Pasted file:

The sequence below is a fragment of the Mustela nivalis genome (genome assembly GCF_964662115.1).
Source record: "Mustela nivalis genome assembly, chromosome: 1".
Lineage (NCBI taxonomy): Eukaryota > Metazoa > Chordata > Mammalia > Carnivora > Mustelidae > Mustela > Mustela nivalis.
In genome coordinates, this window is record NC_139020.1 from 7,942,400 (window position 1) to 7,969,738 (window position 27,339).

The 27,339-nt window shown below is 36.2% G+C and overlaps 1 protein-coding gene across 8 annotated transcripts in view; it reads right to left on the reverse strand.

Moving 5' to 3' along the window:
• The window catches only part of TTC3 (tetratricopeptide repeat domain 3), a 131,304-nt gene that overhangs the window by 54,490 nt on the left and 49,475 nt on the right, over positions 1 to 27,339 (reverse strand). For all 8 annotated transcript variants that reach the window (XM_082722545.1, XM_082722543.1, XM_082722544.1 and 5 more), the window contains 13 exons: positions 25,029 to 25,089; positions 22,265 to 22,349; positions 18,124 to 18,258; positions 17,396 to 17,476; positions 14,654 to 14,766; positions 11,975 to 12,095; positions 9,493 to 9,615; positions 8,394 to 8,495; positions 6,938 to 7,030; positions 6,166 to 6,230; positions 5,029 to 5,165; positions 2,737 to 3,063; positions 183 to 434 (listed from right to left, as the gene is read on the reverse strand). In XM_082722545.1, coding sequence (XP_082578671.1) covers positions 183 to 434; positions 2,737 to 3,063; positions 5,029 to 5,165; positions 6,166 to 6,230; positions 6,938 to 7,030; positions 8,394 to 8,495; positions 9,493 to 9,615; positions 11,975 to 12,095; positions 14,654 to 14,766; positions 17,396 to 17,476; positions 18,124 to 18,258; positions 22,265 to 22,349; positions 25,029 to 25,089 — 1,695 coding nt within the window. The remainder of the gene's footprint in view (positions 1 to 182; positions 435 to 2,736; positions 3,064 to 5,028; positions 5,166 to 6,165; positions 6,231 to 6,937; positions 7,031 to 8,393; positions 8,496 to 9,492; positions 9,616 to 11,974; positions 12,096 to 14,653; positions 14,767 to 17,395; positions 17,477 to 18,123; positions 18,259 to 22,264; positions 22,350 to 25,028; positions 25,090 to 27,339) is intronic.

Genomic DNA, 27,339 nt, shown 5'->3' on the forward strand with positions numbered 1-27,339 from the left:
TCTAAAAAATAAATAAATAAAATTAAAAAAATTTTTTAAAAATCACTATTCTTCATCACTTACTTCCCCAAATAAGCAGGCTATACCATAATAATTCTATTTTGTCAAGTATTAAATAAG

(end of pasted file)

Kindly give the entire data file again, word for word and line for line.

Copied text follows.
The sequence below is a fragment of the Mustela nivalis genome (genome assembly GCF_964662115.1).
Source record: "Mustela nivalis genome assembly, chromosome: 1".
Lineage (NCBI taxonomy): Eukaryota > Metazoa > Chordata > Mammalia > Carnivora > Mustelidae > Mustela > Mustela nivalis.
In genome coordinates, this window is record NC_139020.1 from 7,942,400 (window position 1) to 7,969,738 (window position 27,339).

The 27,339-nt window shown below is 36.2% G+C and overlaps 1 protein-coding gene across 8 annotated transcripts in view; it reads right to left on the reverse strand.

Moving 5' to 3' along the window:
• The window catches only part of TTC3 (tetratricopeptide repeat domain 3), a 131,304-nt gene that overhangs the window by 54,490 nt on the left and 49,475 nt on the right, over positions 1 to 27,339 (reverse strand). For all 8 annotated transcript variants that reach the window (XM_082722545.1, XM_082722543.1, XM_082722544.1 and 5 more), the window contains 13 exons: positions 25,029 to 25,089; positions 22,265 to 22,349; positions 18,124 to 18,258; positions 17,396 to 17,476; positions 14,654 to 14,766; positions 11,975 to 12,095; positions 9,493 to 9,615; positions 8,394 to 8,495; positions 6,938 to 7,030; positions 6,166 to 6,230; positions 5,029 to 5,165; positions 2,737 to 3,063; positions 183 to 434 (listed from right to left, as the gene is read on the reverse strand). In XM_082722545.1, coding sequence (XP_082578671.1) covers positions 183 to 434; positions 2,737 to 3,063; positions 5,029 to 5,165; positions 6,166 to 6,230; positions 6,938 to 7,030; positions 8,394 to 8,495; positions 9,493 to 9,615; positions 11,975 to 12,095; positions 14,654 to 14,766; positions 17,396 to 17,476; positions 18,124 to 18,258; positions 22,265 to 22,349; positions 25,029 to 25,089 — 1,695 coding nt within the window. The remainder of the gene's footprint in view (positions 1 to 182; positions 435 to 2,736; positions 3,064 to 5,028; positions 5,166 to 6,165; positions 6,231 to 6,937; positions 7,031 to 8,393; positions 8,496 to 9,492; positions 9,616 to 11,974; positions 12,096 to 14,653; positions 14,767 to 17,395; positions 17,477 to 18,123; positions 18,259 to 22,264; positions 22,350 to 25,028; positions 25,090 to 27,339) is intronic.

Genomic DNA, 27,339 nt, shown 5'->3' on the forward strand with positions numbered 1-27,339 from the left:
TCTAAAAAATAAATAAATAAAATTAAAAAAATTTTTTAAAAATCACTATTCTTCATCACTTACTTCCCCAAATAAGCAGGCTATACCATAATAATTCTATTTTGTCAAGTATTAAATAAG